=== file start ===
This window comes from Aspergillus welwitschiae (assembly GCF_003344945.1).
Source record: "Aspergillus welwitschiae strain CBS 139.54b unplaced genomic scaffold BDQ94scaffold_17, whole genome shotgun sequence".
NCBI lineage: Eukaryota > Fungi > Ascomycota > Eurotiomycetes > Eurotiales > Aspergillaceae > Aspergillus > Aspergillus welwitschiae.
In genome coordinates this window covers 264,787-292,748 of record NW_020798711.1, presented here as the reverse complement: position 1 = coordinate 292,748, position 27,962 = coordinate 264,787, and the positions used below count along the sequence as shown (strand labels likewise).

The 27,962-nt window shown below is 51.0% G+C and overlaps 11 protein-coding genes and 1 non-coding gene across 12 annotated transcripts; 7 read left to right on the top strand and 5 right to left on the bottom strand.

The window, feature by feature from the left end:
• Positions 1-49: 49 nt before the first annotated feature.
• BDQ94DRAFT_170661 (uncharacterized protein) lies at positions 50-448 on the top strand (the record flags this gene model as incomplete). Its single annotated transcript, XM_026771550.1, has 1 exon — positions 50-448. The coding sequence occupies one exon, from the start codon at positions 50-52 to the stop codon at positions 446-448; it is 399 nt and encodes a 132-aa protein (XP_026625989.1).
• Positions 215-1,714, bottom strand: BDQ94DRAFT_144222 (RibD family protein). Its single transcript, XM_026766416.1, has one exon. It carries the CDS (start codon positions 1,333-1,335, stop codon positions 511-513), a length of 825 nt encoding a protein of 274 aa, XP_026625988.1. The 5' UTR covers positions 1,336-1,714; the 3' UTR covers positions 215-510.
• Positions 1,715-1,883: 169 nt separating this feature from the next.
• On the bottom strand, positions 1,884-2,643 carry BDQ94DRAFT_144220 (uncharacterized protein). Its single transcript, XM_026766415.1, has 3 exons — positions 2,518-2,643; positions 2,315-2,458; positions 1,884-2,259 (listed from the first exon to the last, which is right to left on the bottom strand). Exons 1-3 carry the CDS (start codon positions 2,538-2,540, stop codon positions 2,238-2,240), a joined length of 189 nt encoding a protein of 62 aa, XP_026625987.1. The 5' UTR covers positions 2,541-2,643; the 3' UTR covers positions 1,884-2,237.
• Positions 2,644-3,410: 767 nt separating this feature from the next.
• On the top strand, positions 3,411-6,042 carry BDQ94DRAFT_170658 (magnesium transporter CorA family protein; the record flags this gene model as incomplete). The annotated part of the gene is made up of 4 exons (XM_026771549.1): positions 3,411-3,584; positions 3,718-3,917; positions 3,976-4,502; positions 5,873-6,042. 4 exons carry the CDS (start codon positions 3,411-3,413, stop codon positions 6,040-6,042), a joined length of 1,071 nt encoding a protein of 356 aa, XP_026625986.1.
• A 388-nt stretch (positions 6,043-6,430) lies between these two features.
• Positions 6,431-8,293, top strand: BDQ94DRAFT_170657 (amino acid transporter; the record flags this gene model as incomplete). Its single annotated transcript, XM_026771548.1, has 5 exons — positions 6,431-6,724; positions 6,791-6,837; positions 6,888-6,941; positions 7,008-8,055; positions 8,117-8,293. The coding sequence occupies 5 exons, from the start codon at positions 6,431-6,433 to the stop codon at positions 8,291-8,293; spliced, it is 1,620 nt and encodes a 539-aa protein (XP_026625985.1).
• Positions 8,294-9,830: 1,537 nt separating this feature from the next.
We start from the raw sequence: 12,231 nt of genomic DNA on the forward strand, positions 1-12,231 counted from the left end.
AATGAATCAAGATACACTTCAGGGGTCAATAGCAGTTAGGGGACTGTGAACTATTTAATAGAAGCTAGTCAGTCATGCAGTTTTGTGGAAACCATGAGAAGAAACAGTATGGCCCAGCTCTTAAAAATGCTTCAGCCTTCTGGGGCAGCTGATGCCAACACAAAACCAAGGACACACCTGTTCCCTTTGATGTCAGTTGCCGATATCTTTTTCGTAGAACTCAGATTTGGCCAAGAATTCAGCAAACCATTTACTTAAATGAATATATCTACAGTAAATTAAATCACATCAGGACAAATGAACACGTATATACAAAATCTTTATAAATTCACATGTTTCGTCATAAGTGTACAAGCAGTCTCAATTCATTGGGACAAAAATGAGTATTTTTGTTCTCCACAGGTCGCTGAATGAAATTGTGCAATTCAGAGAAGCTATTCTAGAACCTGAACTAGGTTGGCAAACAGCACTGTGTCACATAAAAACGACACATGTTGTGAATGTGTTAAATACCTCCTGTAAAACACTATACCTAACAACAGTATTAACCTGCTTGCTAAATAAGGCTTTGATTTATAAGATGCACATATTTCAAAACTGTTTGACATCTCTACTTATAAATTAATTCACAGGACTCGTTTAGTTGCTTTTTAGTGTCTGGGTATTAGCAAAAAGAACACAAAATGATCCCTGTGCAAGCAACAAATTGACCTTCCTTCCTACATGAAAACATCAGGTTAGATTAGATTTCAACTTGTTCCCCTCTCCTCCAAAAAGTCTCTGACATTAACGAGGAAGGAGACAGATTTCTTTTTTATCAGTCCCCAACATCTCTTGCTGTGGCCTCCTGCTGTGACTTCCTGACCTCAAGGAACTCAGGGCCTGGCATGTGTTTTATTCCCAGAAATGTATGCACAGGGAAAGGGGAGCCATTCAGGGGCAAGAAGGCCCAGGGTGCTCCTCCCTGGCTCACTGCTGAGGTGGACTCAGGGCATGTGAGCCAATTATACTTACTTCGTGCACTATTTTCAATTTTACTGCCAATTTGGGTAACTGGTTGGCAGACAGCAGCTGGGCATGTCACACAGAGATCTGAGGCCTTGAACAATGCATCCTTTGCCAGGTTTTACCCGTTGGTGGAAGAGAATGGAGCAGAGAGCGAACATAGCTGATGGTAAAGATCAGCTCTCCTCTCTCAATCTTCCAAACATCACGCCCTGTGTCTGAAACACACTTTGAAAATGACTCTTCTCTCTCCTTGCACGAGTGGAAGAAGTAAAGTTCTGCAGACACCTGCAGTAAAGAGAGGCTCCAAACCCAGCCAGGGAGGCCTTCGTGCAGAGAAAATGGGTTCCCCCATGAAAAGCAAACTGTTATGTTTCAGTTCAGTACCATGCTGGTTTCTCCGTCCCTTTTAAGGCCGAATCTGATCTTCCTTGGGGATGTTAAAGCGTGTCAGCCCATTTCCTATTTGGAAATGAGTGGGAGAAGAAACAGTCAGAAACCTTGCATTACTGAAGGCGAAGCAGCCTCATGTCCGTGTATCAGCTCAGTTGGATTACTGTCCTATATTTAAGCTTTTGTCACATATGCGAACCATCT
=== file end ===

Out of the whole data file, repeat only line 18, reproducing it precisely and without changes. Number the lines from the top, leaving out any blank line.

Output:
AATGAATCAAGATACACTTCAGGGGTCAATAGCAGTTAGGGGACTGTGAACTATTTAATAGAAGCTAGTCAGTCATGCAGTTTTGTGGAAACCATGAGAAGAAACAGTATGGCCCAGCTCTTAAAAATGCTTCAGCCTTCTGGGGCAGCTGATGCCAACACAAAACCAAGGACACACCTGTTCCCTTTGATGTCAGTTGCCGATATCTTTTTCGTAGAACTCAGATTTGGCCAAGAATTCAGCAAACCATTTACTTAAATGAATATATCTACAGTAAATTAAATCACATCAGGACAAATGAACACGTATATACAAAATCTTTATAAATTCACATGTTTCGTCATAAGTGTACAAGCAGTCTCAATTCATTGGGACAAAAATGAGTATTTTTGTTCTCCACAGGTCGCTGAATGAAATTGTGCAATTCAGAGAAGCTATTCTAGAACCTGAACTAGGTTGGCAAACAGCACTGTGTCACATAAAAACGACACATGTTGTGAATGTGTTAAATACCTCCTGTAAAACACTATACCTAACAACAGTATTAACCTGCTTGCTAAATAAGGCTTTGATTTATAAGATGCACATATTTCAAAACTGTTTGACATCTCTACTTATAAATTAATTCACAGGACTCGTTTAGTTGCTTTTTAGTGTCTGGGTATTAGCAAAAAGAACACAAAATGATCCCTGTGCAAGCAACAAATTGACCTTCCTTCCTACATGAAAACATCAGGTTAGATTAGATTTCAACTTGTTCCCCTCTCCTCCAAAAAGTCTCTGACATTAACGAGGAAGGAGACAGATTTCTTTTTTATCAGTCCCCAACATCTCTTGCTGTGGCCTCCTGCTGTGACTTCCTGACCTCAAGGAACTCAGGGCCTGGCATGTGTTTTATTCCCAGAAATGTATGCACAGGGAAAGGGGAGCCATTCAGGGGCAAGAAGGCCCAGGGTGCTCCTCCCTGGCTCACTGCTGAGGTGGACTCAGGGCATGTGAGCCAATTATACTTACTTCGTGCACTATTTTCAATTTTACTGCCAATTTGGGTAACTGGTTGGCAGACAGCAGCTGGGCATGTCACACAGAGATCTGAGGCCTTGAACAATGCATCCTTTGCCAGGTTTTACCCGTTGGTGGAAGAGAATGGAGCAGAGAGCGAACATAGCTGATGGTAAAGATCAGCTCTCCTCTCTCAATCTTCCAAACATCACGCCCTGTGTCTGAAACACACTTTGAAAATGACTCTTCTCTCTCCTTGCACGAGTGGAAGAAGTAAAGTTCTGCAGACACCTGCAGTAAAGAGAGGCTCCAAACCCAGCCAGGGAGGCCTTCGTGCAGAGAAAATGGGTTCCCCCATGAAAAGCAAACTGTTATGTTTCAGTTCAGTACCATGCTGGTTTCTCCGTCCCTTTTAAGGCCGAATCTGATCTTCCTTGGGGATGTTAAAGCGTGTCAGCCCATTTCCTATTTGGAAATGAGTGGGAGAAGAAACAGTCAGAAACCTTGCATTACTGAAGGCGAAGCAGCCTCATGTCCGTGTATCAGCTCAGTTGGATTACTGTCCTATATTTAAGCTTTTGTCACATATGCGAACCATCT